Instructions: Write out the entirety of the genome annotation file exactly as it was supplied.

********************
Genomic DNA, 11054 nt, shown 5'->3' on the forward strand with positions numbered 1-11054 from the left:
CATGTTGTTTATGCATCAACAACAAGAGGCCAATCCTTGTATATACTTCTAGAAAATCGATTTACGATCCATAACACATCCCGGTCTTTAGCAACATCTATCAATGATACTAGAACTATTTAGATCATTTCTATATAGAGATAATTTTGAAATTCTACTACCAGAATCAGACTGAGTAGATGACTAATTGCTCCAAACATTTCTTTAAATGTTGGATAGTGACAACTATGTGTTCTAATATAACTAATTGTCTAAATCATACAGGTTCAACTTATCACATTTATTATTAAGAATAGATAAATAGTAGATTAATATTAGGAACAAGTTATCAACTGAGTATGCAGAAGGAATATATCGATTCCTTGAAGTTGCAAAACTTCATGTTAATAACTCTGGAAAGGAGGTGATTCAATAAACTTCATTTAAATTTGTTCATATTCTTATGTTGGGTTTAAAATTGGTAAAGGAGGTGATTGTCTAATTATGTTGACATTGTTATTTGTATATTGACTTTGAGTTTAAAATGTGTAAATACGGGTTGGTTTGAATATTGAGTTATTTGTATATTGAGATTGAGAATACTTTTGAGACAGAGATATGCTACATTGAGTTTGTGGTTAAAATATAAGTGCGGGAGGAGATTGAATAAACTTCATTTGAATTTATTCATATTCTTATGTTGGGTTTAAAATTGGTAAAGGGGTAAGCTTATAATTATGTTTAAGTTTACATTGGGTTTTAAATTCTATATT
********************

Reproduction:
Genomic DNA, 11054 nt, shown 5'->3' on the forward strand with positions numbered 1-11054 from the left:
CATGTTGTTTATGCATCAACAACAAGAGGCCAATCCTTGTATATACTTCTAGAAAATCGATTTACGATCCATAACACATCCCGGTCTTTAGCAACATCTATCAATGATACTAGAACTATTTAGATCATTTCTATATAGAGATAATTTTGAAATTCTACTACCAGAATCAGACTGAGTAGATGACTAATTGCTCCAAACATTTCTTTAAATGTTGGATAGTGACAACTATGTGTTCTAATATAACTAATTGTCTAAATCATACAGGTTCAACTTATCACATTTATTATTAAGAATAGATAAATAGTAGATTAATATTAGGAACAAGTTATCAACTGAGTATGCAGAAGGAATATATCGATTCCTTGAAGTTGCAAAACTTCATGTTAATAACTCTGGAAAGGAGGTGATTCAATAAACTTCATTTAAATTTGTTCATATTCTTATGTTGGGTTTAAAATTGGTAAAGGAGGTGATTGTCTAATTATGTTGACATTGTTATTTGTATATTGACTTTGAGTTTAAAATGTGTAAATACGGGTTGGTTTGAATATTGAGTTATTTGTATATTGAGATTGAGAATACTTTTGAGACAGAGATATGCTACATTGAGTTTGTGGTTAAAATATAAGTGCGGGAGGAGATTGAATAAACTTCATTTGAATTTATTCATATTCTTATGTTGGGTTTAAAATTGGTAAAGGGGTAAGCTTATAATTATGTTTAAGTTTACATTGGGTTTTAAATTCTATATT